"I miss cold weather and white people. I see pictures of blizzards on TV and remember the warmth inside when it's cold outside and you open the window just a crack and the air outside slices in like a solid wedge. How it reaches your nostrils and you take a deep breath. How you go outside on a bad night and the cold clears your head and makes everything better." — Suketu Mehta, Maximum City: Bombay Lost and Found
Nothing about India was planned: not the trip, not the destinations, not the welcome company or the unwelcome illness or the complicated eye surgery or the half-hearted departure. It is early March, and I am supposed to be paddling back to civilization after thirty days without seeing another human. Instead I am flying high over Europe with dead E. Coli in my stomach and fledgling corneas in my eyes and a million new faces recently installed in the annals of my memory. Nothing about India was planned, yet nothing was regretted: not the trip nor the destinations, not the companionship nor the complications. It was a maximum experience of maximum sights and sounds and smells, a gorgeous overdose of civilization I won't ever forget.
I return to DC and am unsettled by the quiet. The winter chill feels wonderful on my sun-kissed skin; the silence of the early evening is stiller than anything I've heard in a month. The sky is blue—not white, but blue—and the sun actually hurts when you look directly at it, and the roads are straight and demarcated and the sidewalks wide and mostly even, and everything feels new and strange and foreign. I see white people and hear American-English and feel overwhelmed by my sheer ability to communicate. I walk through the twilit streets and realize that I know these roads, and for the first time I come to see them as truly beautiful. The air is clean and even the cars seem quiet—the occasional honk here or there, sure, but these blares only punctuate the status quo; they don't create it.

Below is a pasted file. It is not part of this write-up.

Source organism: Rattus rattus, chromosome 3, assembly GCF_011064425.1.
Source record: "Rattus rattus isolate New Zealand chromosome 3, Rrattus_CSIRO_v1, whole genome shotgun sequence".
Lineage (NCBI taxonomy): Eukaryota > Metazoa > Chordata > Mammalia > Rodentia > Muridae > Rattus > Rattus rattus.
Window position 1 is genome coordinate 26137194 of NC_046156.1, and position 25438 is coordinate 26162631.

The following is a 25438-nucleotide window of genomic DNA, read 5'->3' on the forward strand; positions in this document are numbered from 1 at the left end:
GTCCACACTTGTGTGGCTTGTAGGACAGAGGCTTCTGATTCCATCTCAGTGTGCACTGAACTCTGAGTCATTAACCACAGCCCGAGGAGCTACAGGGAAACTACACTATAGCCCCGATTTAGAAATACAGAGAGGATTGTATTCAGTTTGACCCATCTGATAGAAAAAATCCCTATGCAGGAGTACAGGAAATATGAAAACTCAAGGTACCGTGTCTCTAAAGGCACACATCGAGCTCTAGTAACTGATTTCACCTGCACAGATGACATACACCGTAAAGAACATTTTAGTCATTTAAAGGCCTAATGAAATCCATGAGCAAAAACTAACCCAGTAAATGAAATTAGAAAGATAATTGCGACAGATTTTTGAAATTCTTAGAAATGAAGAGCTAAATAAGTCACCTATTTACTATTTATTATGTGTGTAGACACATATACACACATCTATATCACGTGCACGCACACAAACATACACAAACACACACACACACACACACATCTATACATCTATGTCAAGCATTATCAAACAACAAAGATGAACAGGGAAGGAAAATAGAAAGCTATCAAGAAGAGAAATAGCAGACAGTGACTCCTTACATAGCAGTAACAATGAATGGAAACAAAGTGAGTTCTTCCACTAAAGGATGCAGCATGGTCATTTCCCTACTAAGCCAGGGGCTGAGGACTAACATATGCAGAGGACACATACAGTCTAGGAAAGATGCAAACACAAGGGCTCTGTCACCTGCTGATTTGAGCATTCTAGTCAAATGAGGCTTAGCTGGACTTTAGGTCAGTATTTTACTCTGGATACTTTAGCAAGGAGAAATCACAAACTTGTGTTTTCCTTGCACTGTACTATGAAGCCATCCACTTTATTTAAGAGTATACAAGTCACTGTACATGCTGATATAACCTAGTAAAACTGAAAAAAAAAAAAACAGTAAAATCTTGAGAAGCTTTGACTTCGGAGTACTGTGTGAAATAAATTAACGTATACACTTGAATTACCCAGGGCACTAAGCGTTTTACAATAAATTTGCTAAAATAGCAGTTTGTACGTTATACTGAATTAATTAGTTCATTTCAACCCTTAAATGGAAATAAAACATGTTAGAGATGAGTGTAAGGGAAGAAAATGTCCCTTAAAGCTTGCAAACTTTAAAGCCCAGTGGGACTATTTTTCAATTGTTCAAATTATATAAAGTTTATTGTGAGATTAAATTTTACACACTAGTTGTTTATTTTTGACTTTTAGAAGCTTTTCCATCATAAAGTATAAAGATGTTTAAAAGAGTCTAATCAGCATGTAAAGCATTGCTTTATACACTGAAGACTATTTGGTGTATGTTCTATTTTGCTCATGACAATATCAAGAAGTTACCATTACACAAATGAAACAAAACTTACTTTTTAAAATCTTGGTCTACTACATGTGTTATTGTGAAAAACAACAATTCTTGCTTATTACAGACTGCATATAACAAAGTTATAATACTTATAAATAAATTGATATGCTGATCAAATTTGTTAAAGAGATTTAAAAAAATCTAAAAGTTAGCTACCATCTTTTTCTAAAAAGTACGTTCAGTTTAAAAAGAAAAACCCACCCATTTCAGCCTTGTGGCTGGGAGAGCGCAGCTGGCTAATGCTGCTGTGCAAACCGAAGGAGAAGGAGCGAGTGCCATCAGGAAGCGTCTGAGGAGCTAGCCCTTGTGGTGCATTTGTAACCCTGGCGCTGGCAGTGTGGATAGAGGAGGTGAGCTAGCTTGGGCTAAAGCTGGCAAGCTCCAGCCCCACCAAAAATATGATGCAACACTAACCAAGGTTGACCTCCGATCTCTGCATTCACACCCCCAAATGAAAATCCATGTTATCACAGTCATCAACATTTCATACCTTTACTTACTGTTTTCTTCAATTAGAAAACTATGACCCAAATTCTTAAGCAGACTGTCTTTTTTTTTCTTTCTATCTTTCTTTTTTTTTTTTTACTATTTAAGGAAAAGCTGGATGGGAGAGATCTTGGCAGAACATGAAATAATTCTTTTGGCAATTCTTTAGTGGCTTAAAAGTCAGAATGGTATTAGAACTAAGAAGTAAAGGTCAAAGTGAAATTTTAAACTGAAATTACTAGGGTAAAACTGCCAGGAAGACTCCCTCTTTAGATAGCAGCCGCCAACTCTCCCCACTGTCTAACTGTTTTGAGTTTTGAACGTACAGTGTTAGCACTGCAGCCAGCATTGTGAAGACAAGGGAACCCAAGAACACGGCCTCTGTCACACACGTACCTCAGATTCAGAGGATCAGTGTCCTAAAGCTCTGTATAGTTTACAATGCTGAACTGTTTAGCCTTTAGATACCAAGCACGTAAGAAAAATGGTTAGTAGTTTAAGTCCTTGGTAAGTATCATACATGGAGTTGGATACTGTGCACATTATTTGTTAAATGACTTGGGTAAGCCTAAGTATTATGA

There are no cows and no stray dogs and no unaccompanied children who run up to my side. There are fewer smiles and fewer colors and I come to find sari-red and lungi-white replaced with nothing but suit-grey. The suit replaces the soot and the grim replaces the grime; there are blankets of white snow as expressionless as the white faces. It's good and bad, strange and nice, foreign and familiar, this business of being back. I catch up with friends and they ask about the trip and I struggle with what to say. There's no "best" place or "best" experience or "best" anything; there's just India, and every place and experience within it is inseparable from the next, and yes I loved it and yes I had a good time and yes it was everything I hoped it would be.
And yes, it's nice to be home.